In mainstream media fat people are never shown as having healthy, normal sex lives, and as for being portrayed as sexually attractive in any way? Forget it! Any plus-sized sex symbols have become that way despite the media. I hated myself and my body for many years as I was growing up, and to be able to break free from the mainstream beauty myth and accept myself as I am was a huge relief. It is also very gratifying to know that other people find you attractive the way you are too.

So the pros would be many more people's self-acceptance of their body image. Being both fat and hairy are the worst things you could be by modern day beauty standards (particularly for women), even though many folks are coming out of the closet, both gay and straight, of finding bears attractive. Lily Allen is one I believe. Although I don't know how exactly this would happen, I would like to see the anti-mainstream beauty modes of bear culture to be adopted by women as reflecting their own bodies. They are under enough pressure to conform to beauty modes as it is, they could do with getting a break from that!

The cons would be that as more people find out about it the less interesting the scene becomes, or the more people realise that bears can be just as bitchy, shallow, shady, snarky, looks-obsessed and vain as any other social groups.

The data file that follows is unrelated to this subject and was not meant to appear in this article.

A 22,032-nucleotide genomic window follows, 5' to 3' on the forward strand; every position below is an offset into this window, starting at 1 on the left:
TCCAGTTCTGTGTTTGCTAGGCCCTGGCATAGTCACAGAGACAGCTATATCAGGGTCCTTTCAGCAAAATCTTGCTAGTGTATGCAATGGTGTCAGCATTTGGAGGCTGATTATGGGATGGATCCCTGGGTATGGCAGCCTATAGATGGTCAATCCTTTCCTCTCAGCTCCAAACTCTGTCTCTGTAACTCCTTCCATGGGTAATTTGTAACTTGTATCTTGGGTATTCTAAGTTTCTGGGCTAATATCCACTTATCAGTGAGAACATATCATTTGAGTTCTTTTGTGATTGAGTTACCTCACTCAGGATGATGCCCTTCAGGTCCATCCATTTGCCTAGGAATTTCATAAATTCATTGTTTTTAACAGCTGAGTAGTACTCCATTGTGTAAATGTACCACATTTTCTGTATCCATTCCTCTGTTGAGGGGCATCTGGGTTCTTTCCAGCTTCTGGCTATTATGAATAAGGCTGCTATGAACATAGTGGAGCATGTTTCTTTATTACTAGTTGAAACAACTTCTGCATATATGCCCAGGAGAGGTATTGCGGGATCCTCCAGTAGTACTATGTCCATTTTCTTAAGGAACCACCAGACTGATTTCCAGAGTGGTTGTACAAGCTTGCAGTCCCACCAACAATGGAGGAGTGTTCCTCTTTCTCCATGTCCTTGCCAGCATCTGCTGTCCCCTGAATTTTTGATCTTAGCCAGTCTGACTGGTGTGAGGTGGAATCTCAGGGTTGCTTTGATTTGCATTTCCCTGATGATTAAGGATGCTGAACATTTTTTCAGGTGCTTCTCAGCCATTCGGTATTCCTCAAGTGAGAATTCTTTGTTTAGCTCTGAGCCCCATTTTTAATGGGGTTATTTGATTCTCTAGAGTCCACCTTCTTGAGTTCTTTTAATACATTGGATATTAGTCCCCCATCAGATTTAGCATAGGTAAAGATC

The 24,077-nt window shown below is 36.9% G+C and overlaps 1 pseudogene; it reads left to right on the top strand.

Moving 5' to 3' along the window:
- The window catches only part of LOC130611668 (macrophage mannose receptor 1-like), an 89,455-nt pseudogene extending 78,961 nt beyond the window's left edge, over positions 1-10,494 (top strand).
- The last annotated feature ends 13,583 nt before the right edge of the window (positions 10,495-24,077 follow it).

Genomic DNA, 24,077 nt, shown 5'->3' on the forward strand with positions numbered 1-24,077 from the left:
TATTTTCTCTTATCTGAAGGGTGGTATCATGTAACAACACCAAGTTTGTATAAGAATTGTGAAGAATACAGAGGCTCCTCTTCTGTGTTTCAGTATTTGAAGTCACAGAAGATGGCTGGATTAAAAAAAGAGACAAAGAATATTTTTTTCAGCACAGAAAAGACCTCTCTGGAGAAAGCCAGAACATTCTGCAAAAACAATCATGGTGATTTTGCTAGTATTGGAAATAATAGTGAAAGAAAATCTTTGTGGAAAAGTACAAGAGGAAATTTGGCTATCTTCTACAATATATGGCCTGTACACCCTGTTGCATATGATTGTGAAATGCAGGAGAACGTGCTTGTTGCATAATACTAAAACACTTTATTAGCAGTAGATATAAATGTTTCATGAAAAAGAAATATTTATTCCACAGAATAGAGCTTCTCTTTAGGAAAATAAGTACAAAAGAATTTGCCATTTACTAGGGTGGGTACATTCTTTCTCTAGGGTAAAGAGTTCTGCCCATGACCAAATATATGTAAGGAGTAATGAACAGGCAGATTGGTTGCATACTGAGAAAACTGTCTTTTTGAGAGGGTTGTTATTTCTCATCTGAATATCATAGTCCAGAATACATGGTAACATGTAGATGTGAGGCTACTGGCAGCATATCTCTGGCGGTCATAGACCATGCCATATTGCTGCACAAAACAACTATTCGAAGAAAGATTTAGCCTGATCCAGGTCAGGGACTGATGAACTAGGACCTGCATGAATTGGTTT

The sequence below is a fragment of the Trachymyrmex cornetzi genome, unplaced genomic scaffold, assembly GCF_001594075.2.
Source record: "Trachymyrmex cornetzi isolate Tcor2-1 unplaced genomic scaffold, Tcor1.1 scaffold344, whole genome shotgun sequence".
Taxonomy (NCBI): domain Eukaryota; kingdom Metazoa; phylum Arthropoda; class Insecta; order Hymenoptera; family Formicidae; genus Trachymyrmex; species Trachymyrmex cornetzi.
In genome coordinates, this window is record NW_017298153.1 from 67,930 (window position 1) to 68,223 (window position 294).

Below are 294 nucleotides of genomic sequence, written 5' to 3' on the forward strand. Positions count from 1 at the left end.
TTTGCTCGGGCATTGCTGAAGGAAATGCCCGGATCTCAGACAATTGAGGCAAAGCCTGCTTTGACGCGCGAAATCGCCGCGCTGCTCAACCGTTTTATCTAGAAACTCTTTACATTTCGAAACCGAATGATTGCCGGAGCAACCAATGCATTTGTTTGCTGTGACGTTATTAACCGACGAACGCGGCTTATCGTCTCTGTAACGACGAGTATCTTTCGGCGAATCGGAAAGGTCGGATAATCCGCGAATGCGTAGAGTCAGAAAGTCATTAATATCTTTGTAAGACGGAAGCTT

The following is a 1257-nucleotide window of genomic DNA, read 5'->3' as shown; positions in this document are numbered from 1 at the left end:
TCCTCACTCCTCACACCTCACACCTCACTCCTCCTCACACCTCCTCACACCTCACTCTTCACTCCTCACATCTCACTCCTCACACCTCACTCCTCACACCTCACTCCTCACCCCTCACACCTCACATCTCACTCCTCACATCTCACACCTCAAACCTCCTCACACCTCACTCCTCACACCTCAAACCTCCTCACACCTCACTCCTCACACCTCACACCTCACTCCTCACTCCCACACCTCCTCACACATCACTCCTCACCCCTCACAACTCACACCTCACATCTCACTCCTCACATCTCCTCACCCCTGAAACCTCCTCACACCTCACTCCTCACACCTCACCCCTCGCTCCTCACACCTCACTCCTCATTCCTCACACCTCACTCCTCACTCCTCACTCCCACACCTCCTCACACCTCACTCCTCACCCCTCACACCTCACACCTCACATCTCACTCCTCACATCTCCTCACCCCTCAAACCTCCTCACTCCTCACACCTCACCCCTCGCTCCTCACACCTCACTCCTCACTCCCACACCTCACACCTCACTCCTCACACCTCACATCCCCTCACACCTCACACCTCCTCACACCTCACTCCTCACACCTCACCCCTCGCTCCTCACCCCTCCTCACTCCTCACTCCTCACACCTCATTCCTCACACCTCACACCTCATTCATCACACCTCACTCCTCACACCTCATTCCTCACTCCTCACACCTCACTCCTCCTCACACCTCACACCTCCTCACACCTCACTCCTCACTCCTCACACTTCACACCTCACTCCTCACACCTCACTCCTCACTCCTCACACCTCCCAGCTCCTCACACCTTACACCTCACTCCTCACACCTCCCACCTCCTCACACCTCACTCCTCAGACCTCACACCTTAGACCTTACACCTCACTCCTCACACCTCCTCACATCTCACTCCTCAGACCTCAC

Have you noticed the bear beauty aesthetic becoming more prevalent in mainstream gay media? As a beary guy, how does that make you feel?

Yeah, I have. It's something I get asked about a lot, about being a bear. A lot of the gay press mention it about me, as if it's the easiest way to pigeon hole me, or my USP. As I mentioned before though, I see my bear status not as a choice but an accident of birth, so I am very comfortable playing around with what people think of being "beary" because I will always be a large hairy man. I am not going to go pulling a Seth Rogen anytime soon, even if I could. So I can deal with being labelled a "bear" quite comfortably.